01 December 2014
Bolter # 329
More pictures and feedback in Gallery Forum
From Dean :
Here are some pics of Justin, my 1/2-ton 1928 Chevy AB Canopy Express. He is a 'National' series (built on the AB National car chassis), not a Capital series.
I hope to find out more of the story of the old truck but here is what I have so far.
A Boeing engineer by the name J.T. Morgan bought an 11 acre farm in Martinez, CA in December 1954. JT found this truck rusting away on that property. JT's daughter let me scan a couple of family photos from 1956 that show the truck on the farm. Those pics are here and here.
Ole JT pulled the truck into his garage and tinkered with it for the next 54 years until his death in 2009. Some time during that long spell of tinkering, he replaced a lot of the wooden body parts and re-did a lot of mechanical stuff. Sad to say, he never got it running. Not sad to say, because the truck was being worked on all the while, it spent all that time inside JT's garage, out of the weather.
After JT passed away, nobody in the family wanted to take on this unfinished project. They did feel strongly that they wanted to truck to go to a good home, since it had been such a big part of JT's life.
Thanks to Lurch's notoriety ( Lurch is Dean's 1927 1-Ton Chevy Cattle Truck ~ Editor ), I was told by a friend-of-a-friend about this truck. I contacted the family. I was privileged to be able to buy it in the summer of 2010. I named it Justin (JT's first name) to honor the truck's previous owner.
There are some photos in the Gallery Forum that show:
It took me two years to find and fix JT's mistakes. ( It is impressive to see Justin in his "before" state as compared to the picture we have on this page ~ Editor ) If I listed everything that I did on the truck those first two years, it would take three pages! But here are the highlights, pretty much in chronological order.
At this point, I need to say that a lot of mechanical stuff was done to the engine in 1971, but it never fired for ole' JT. New pistons, new rings, new babbitt bearings, valves ground, and some other stuff.
A couple of crucial mistakes that JT made, which I corrected:
On December 19, 2012, I fired up the truck for the first time in close to 60 years. That engine is completely original and ran nice. After I drove him around for a while, the ring and pinion gears stripped. I replaced the rear differential and torque tube with a good, used unit.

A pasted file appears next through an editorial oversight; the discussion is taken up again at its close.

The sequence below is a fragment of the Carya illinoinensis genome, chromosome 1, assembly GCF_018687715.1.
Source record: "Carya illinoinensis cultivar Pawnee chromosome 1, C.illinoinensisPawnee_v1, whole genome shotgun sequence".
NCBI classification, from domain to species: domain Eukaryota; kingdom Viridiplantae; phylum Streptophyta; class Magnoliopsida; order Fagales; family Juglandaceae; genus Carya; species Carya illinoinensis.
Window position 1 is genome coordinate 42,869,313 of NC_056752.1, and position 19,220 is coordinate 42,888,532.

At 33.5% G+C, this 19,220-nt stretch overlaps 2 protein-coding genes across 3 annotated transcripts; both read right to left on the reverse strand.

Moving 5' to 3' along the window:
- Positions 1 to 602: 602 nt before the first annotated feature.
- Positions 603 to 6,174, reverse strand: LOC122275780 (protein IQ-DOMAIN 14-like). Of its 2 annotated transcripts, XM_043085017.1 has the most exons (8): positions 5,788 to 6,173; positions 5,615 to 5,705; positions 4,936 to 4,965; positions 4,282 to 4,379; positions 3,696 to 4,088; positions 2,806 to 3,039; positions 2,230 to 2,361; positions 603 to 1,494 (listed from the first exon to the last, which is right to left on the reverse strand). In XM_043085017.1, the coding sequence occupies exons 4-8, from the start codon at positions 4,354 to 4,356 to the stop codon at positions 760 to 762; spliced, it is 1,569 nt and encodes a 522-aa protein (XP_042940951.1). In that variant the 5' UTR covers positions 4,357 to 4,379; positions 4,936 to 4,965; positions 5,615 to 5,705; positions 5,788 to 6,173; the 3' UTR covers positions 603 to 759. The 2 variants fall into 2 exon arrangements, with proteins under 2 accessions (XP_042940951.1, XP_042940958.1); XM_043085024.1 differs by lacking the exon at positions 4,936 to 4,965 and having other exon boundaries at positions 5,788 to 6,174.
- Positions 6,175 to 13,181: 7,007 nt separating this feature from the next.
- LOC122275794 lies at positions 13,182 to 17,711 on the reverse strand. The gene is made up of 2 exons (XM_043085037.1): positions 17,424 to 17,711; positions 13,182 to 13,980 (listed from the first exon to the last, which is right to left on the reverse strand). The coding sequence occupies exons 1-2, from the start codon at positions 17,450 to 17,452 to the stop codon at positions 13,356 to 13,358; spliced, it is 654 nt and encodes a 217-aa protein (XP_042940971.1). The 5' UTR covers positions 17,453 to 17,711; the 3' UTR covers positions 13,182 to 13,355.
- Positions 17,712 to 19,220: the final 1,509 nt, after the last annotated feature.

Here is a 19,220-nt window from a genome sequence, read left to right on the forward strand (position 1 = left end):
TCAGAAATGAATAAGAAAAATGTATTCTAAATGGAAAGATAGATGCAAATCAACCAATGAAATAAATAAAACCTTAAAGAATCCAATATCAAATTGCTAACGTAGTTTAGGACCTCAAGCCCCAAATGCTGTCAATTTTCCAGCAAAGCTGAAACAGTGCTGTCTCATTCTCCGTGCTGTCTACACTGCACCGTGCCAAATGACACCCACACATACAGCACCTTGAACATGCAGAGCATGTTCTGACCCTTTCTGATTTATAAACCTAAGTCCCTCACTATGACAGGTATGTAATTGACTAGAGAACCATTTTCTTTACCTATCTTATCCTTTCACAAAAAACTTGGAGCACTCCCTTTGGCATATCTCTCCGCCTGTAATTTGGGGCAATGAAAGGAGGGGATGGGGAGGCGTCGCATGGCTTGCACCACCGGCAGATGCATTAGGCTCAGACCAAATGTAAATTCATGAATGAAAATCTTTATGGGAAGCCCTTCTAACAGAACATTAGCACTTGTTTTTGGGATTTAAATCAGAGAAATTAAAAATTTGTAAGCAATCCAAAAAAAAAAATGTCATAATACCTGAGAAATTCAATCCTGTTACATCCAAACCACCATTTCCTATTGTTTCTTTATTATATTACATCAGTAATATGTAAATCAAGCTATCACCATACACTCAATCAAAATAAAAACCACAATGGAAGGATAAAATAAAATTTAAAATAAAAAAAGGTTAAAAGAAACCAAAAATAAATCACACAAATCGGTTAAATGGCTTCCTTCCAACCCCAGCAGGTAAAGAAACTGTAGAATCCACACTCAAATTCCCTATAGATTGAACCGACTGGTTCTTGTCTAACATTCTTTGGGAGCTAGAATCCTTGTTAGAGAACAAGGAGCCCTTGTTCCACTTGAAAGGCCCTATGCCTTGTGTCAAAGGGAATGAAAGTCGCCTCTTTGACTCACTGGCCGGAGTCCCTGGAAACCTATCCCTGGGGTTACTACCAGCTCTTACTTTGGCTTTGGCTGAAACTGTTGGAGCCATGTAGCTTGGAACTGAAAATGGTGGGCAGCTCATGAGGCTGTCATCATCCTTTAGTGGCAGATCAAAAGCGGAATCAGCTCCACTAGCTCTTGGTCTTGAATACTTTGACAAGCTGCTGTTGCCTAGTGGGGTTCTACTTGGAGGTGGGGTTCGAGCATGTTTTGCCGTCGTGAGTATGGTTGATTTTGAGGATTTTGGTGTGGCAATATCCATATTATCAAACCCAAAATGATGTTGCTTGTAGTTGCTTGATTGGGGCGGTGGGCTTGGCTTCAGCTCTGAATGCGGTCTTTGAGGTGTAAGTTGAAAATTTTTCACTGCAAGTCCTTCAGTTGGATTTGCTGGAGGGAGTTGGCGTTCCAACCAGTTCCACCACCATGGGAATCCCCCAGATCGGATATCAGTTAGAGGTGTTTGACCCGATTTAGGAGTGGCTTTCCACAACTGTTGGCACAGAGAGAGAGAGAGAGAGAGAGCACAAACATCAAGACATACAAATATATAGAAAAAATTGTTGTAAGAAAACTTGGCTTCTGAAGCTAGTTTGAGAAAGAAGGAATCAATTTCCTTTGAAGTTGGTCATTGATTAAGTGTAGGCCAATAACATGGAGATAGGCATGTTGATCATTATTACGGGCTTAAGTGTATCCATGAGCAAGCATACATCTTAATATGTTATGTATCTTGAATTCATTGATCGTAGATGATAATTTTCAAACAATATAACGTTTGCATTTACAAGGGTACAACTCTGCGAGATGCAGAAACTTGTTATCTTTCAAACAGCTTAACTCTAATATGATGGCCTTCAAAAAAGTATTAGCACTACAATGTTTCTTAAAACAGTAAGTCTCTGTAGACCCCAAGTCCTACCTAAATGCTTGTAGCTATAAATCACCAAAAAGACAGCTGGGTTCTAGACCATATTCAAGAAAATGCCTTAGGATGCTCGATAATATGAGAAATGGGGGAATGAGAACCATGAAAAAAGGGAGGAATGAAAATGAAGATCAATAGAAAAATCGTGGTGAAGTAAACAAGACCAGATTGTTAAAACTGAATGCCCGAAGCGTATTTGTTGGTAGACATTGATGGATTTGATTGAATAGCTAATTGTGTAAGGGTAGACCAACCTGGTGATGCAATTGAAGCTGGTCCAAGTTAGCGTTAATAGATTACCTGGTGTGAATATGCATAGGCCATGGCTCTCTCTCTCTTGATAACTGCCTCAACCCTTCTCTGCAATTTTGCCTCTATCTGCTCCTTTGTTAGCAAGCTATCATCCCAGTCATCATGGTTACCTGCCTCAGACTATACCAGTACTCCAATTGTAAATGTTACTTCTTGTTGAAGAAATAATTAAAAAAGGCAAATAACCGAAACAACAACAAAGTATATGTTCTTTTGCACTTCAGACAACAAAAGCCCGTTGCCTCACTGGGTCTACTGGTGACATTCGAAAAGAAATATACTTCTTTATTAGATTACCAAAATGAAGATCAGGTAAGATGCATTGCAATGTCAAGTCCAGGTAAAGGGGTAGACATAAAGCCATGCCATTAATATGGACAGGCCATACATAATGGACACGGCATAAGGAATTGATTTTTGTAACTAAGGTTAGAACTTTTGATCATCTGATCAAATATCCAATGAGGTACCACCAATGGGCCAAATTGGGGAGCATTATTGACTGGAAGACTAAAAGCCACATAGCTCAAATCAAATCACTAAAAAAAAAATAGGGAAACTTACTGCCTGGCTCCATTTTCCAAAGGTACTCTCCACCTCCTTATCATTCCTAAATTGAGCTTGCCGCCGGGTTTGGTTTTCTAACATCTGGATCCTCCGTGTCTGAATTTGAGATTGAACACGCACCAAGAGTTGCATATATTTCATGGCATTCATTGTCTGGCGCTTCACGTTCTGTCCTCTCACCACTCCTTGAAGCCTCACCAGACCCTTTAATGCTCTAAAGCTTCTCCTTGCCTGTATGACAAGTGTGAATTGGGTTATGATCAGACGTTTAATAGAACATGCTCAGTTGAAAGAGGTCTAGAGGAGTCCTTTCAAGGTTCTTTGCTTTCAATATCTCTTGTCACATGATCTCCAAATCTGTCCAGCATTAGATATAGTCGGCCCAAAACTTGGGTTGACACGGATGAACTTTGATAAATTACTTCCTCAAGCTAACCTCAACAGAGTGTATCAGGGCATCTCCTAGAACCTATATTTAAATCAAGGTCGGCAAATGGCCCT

Since then, I've continued to make repairs and adjustments to Justin so he can be a driver.
Last summer, Justin attended a few car shows and was quite a hit. Like Lurch, he provided a unique contrast to the don't-touch-me-unless-you-are-naked trailer queens. Here is a photo of Justin at Ironstone Winery Concours D'Elegance in 2014.
I took him on a 120-mile joint tour with the Vintage Chevrolet Club of America and the Durant Motors Club.. He performed magnificently!!
Bill Barker, the Webmaster of the VCCA, visited my house on his way home from the 2014 VCCA Route 66 Bucket Tour. While visiting, he took a video tape ride around my neighborhood. If you want to read the whole story about the VCCA Route 66 Bucket Tour, here is a link to the beginning of it.
Last year, I took Justin for a "Show and Tell" day at the local high school auto shop. I spent the entire day. It was a blast!
Five separate classes spent their class time exploring my truck and asking questions about it. I also left a handful of VCCA G&D magazines for the students to read.
To say they were excited and interested is an understatement. They snapped pictures, and both they and I had a ball.
Evidently, Justin was talked about the next week at "Back to School" night. A lot of the students' parents had great things to say about Justin's visit to school. In a few days, pictures appeared in the slideshow on the high school's web site.
In my search for more information on Justin, I tried California DMV records, but they don't go back that far. I am tracing the property ownership for the farm. So far, I've found that the guy who owned the farm before JT Morgan started a construction company which is still in the family and still in Martinez. I've contacted the family, but nobody currently living remembers the truck.
I would think it safe to say that Justin will be as big a star as Lurch. It is a mighty fine thing you have done. Not only saving old iron, preserving the history, but giving a name and story to it all. Some of those kids may not remember the years of the trucks, but they will remember their names, and their adventures, and the enjoyment of keeping it all alive. Here's hoping Justin has as fun a career in the limelight as Lurch has enjoyed. And you, too! ~ Editor